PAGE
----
Scotland 2002

Scotland was a more unique trip for the NMBS for the usual interest in 20th Century Battlefields were replaced with the Battlefields of the Anglo-Scottish wars and Neolithic sites. The main aim was Culloden  the last battle to be fought on British Soil. A little gem and a bonus was the battlefield of Killiecrankie and we located the battlefield! We may brag but a few years later the BBC TV series "Two Men in a Trench" used all kinds of gimmicks and found it! We found it with an OS map, and a good description of the battlefield.

We also found on our trails other great sites like the Neolithic Clava Cairns (near Culloden) the Ruthern Barracks (part of the General Wade 'push') and many Wade roads and bridges. Rob Roy's Grave (yes he is not a Hollywood film).  Other sites in the area are Blair Castle and Blair Athol, and the breathtaking "Queens View" just outside Pitlochry.


Andrew and Gerry at a very wet Queen's view


Disappointment loomed with Bannockburn and Stirling being closed for the winter - but we found solace in the fact that this area of Scotland, where we made our base was home to the Moulin Inn and Micro Brewery - and just up the road two of the finest distilleries in Scotland Edradour (the Smallest in Scotland) and Dalwhinnie (the Highest and Coldest).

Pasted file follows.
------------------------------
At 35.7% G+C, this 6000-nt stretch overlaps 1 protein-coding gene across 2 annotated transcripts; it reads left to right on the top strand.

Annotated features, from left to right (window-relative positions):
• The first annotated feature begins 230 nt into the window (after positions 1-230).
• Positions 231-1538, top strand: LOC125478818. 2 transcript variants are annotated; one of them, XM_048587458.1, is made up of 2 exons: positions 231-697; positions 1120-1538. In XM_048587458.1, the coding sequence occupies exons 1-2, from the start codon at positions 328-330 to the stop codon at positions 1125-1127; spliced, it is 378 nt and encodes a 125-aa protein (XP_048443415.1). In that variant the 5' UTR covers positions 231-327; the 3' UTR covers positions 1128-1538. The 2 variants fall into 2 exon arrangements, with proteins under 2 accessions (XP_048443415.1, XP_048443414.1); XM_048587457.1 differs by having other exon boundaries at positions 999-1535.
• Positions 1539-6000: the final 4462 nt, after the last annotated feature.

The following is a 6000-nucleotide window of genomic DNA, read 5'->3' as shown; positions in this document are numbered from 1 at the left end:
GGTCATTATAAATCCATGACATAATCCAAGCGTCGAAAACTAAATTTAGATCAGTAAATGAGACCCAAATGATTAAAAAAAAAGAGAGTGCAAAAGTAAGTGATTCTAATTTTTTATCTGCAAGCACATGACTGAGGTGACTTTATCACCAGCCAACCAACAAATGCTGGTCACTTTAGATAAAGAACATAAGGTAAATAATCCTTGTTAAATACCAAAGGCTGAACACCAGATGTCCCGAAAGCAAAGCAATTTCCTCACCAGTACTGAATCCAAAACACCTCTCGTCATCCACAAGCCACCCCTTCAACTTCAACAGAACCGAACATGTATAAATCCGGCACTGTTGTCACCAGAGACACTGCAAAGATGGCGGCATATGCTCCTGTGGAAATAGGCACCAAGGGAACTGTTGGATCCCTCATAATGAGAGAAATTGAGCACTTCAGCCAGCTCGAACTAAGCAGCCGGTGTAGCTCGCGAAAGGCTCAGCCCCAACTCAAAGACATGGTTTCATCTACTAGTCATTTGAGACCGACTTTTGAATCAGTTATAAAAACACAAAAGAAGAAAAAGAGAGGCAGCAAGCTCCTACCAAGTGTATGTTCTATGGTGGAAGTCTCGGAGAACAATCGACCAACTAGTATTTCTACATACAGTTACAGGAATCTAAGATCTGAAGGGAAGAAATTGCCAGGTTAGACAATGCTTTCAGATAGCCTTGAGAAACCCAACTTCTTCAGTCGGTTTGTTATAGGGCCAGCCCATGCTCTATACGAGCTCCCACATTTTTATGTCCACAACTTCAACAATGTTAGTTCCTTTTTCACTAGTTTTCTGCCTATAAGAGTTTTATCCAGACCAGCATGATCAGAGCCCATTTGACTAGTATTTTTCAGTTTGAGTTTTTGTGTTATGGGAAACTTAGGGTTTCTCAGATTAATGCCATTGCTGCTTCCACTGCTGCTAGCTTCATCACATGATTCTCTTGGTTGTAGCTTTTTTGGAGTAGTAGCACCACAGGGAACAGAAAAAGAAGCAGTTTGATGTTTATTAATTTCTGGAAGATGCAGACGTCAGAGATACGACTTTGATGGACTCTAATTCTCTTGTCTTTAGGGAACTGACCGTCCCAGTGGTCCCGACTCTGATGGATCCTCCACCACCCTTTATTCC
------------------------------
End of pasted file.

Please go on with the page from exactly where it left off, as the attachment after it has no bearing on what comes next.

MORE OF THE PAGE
It was nice after a hard day’s trip of walking around a battlefield to have some nice food a sample a decent pint. One of the pleasures was finding the wonderful Moulin Brewery and the Moulin Pub. The pub was about 2 miles away from the cottage where we stayed so it was good to have a quick pint before heading home and cooking the night’s meal.

Moulin was like a pub of jukeboxes and pool tables, but for a quaint pub it was clichéd and they lost custom. Only their removal and a general refurbishment saw the customers return again.
Over the last 20 or so years have seen many changes, most noteworthy the setting up of the adjacent Moulin Brewery, the provision of Ales from The Moulin’s own Brew house added a unique ingredient that quickly saw a steady stream of new visitors to the Inn.  

A special mention has to go to the other local, the Athol arms at Blair Athol. Good food, great beer and clever enough to stock beer from the Moulin Brewery. But, enough of the pubs and onto the Battlefields.


Lance, Gerry and Andrew outside the Moulin Brewery


Near the Battlefield at Culloden stand a wonderful Neolithic site called The Clava Cairns - or more correctly Bulnaraun of Clava - is one of the best preserved Bronze Age burial sites in Scotland. There are three cairns here, two with passage ways aligned to the Midwinter sunset, and all with more subtle features, incorporated to reflect the importance of the South-west horizon.

The site consists of 3 small, relatively well preserved burial chambers, aligned on a North-east to South-west axis. Each cairn consists of a multitude of large water-worn pebbles and boulders, piled in a bun shape, with an outer kerb of larger stones, around which stands a stone circle. The two outer cairns have passages to a central chamber aligned South-west to the Midwinter sun, while the central cairn has only an inner chamber with no connecting passage.